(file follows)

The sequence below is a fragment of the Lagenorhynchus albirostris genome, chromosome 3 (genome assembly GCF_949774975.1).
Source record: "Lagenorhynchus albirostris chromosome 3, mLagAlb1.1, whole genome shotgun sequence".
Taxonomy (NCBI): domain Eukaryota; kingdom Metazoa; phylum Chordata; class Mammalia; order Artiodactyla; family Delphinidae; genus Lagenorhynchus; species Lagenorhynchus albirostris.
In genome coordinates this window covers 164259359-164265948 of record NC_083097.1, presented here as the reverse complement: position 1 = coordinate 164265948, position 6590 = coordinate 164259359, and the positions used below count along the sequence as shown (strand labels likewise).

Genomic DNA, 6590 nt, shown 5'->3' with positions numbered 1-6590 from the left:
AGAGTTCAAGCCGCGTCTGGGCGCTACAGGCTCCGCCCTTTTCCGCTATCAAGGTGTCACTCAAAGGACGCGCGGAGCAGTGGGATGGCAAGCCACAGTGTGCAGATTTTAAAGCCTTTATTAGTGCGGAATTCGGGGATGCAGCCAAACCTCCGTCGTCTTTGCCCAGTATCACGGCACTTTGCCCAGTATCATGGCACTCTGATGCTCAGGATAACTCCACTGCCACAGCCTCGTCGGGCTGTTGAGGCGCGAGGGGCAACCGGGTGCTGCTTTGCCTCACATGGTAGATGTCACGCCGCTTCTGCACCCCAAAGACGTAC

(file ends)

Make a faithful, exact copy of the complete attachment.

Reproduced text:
The sequence below is a fragment of the Lagenorhynchus albirostris genome, chromosome 3 (genome assembly GCF_949774975.1).
Source record: "Lagenorhynchus albirostris chromosome 3, mLagAlb1.1, whole genome shotgun sequence".
Taxonomy (NCBI): domain Eukaryota; kingdom Metazoa; phylum Chordata; class Mammalia; order Artiodactyla; family Delphinidae; genus Lagenorhynchus; species Lagenorhynchus albirostris.
In genome coordinates this window covers 164259359-164265948 of record NC_083097.1, presented here as the reverse complement: position 1 = coordinate 164265948, position 6590 = coordinate 164259359, and the positions used below count along the sequence as shown (strand labels likewise).

Genomic DNA, 6590 nt, shown 5'->3' with positions numbered 1-6590 from the left:
AGAGTTCAAGCCGCGTCTGGGCGCTACAGGCTCCGCCCTTTTCCGCTATCAAGGTGTCACTCAAAGGACGCGCGGAGCAGTGGGATGGCAAGCCACAGTGTGCAGATTTTAAAGCCTTTATTAGTGCGGAATTCGGGGATGCAGCCAAACCTCCGTCGTCTTTGCCCAGTATCACGGCACTTTGCCCAGTATCATGGCACTCTGATGCTCAGGATAACTCCACTGCCACAGCCTCGTCGGGCTGTTGAGGCGCGAGGGGCAACCGGGTGCTGCTTTGCCTCACATGGTAGATGTCACGCCGCTTCTGCACCCCAAAGACGTAC